The charioteer was exceedingly awesome in providing PC mobility - beyond trampling the lesser undead and cleaving paths through the horde, hard veering brakes that catapulted the paladin/swordmaster hybrid right into the face of a mammoth, had him, Smite-crit the beast and then, run from the collapsing carcass to jump right at the 18 ft. Gravestone-infused Earth-elemental while the charioteer crashed into its legs would probably constitute the high points of this archetype's use during the combat. :)
Part II of my review:
The second PrC is the Obsidian Knight gets full BAB-progression, medium fort-and will-saves, 7/10th spellcasting progression, d10, 2+Int skills per level and require both 2nd level divine spellcasting and a cavalier's order as prerequisites. They do not gain any weapon or armor proficiencies. Obsidian knights receive elemental channel as a bonus feat, affecting all types of elementals, usable 3+Cha-mod times per day. If you already have channel energy, instead add +3 uses of channel energy instead. The PrC also can use this to generate an aura that increases the weight of metal armor etc. to make the targets suffer heavy encumbrance for Cha-mod rounds. The obsidian knight can also use this to conjure forth thin walls of earth that work as stationary tower shields and his weapons can receive obsidian-based benefits to weapon enhancement as well as the ability to react to being hit by elemental spells by adding the appropriate weapon quality temporarily. Bull rushes in a straight line, very lethal caltropy shard-fields and a potentially ray-deflecting shield complement this PrC further. Guess what - I really, really like this earth-related PrC. Kudos!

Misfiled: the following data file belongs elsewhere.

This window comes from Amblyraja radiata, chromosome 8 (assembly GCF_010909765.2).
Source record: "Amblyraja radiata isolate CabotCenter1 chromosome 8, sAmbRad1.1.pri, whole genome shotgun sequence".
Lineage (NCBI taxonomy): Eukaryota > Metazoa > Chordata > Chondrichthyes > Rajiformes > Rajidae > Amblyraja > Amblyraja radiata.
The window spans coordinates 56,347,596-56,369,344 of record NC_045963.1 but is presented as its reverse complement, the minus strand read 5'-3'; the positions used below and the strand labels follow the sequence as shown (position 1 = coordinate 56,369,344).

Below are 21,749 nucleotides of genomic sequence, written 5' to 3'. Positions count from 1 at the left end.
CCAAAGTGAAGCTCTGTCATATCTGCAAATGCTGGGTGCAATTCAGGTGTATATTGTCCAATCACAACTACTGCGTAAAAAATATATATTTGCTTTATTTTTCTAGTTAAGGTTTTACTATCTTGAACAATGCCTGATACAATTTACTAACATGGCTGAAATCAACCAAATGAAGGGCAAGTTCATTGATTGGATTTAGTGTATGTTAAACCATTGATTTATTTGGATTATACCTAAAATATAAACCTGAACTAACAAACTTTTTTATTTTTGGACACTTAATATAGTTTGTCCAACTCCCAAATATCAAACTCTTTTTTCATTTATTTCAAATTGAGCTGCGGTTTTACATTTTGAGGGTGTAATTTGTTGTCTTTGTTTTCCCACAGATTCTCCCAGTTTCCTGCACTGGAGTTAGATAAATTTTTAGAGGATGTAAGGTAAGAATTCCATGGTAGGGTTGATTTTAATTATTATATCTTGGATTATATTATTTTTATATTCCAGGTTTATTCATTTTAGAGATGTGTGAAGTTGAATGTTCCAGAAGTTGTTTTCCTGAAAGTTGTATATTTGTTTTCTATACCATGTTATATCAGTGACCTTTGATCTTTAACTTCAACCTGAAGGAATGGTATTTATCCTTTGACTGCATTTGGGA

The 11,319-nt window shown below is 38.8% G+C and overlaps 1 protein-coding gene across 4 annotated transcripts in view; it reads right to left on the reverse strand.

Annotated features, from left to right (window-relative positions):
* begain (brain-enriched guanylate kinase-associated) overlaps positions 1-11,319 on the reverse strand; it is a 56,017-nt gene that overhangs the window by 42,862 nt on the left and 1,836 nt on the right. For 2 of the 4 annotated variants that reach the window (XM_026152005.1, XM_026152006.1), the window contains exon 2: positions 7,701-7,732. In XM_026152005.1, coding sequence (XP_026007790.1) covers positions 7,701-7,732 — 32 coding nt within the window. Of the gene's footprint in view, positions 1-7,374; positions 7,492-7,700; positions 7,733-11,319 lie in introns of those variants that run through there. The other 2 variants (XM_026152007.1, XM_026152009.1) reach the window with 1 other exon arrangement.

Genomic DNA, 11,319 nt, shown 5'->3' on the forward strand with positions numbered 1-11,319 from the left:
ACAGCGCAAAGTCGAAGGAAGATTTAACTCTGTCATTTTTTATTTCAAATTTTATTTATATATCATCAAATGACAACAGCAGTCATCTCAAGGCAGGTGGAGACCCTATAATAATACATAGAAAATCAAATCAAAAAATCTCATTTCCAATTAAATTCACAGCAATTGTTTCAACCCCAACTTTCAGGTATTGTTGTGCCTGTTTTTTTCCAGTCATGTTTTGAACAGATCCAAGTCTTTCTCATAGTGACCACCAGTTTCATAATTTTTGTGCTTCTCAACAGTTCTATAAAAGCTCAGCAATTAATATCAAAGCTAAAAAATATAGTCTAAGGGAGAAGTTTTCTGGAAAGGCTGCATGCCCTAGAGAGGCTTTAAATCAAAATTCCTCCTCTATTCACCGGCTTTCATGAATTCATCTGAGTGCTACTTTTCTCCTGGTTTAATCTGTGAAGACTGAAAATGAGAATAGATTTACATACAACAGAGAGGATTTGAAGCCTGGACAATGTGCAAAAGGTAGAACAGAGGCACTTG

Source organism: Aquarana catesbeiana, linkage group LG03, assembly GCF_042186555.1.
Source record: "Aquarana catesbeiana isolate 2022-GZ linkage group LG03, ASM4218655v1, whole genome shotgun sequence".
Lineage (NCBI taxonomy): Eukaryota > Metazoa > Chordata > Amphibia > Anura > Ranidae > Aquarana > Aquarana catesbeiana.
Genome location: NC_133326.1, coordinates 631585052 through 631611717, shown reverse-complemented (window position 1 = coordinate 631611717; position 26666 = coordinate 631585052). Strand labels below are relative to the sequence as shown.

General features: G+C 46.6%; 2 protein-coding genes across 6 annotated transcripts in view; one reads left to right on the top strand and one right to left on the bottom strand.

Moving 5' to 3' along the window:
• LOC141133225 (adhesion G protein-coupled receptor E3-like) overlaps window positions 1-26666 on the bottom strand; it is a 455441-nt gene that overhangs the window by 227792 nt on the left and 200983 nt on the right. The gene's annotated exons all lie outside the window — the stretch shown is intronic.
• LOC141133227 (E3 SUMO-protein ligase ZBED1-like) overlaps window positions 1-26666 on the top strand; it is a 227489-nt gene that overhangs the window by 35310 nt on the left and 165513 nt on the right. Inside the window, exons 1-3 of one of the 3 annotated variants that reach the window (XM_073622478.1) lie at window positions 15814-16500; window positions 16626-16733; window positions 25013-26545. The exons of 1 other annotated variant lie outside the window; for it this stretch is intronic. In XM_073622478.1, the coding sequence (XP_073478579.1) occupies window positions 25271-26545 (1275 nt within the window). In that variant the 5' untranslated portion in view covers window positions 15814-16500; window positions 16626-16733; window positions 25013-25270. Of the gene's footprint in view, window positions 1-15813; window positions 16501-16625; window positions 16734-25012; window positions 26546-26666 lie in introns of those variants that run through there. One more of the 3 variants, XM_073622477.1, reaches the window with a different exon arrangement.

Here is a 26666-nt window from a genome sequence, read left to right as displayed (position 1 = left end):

The Rime Reaver gets d10, 2+Int skills, no new proficiencies, full BAB-progression, 1/2 fort and will-save progression, 7/10th spellcasting progression. At 2nd level, the rime reaver gets cold resistance 5, which increases by +5 every two levels thereafter, stacking with the bloodline power. Jup, this is intended to work as a conjunction of sorceror and cavalier. The PrC replaces the companion with a polar bear and stacks class levels with sorc levels for purposes of bloodline powers. 3rd level nets a weapon of ice that is treated as adamantine, dealing half damage as cold damage and as a capstone, the companion becomes mythic. Once again, a solid PrC with some cool imagery.
The pdf also provides a new order for cavaliers, the order of the bow. members of this order may apply challenge benefits to ranged attacks when mounted and attacking someone within 30 ft. and obviously, is a ranged specialist. At high levels, they may shoot targets of charges of allies as immediate actions. A nice order.
The pdf also sports a +2 equivalent enchantment that enhances trip and disarm and adds free trip to crits. The pdf also provides stats for jousting lance tips, better tethers and an alchemical goo that frightens mounts. Resting saddles and standing saddle stirrups also provide for nice items.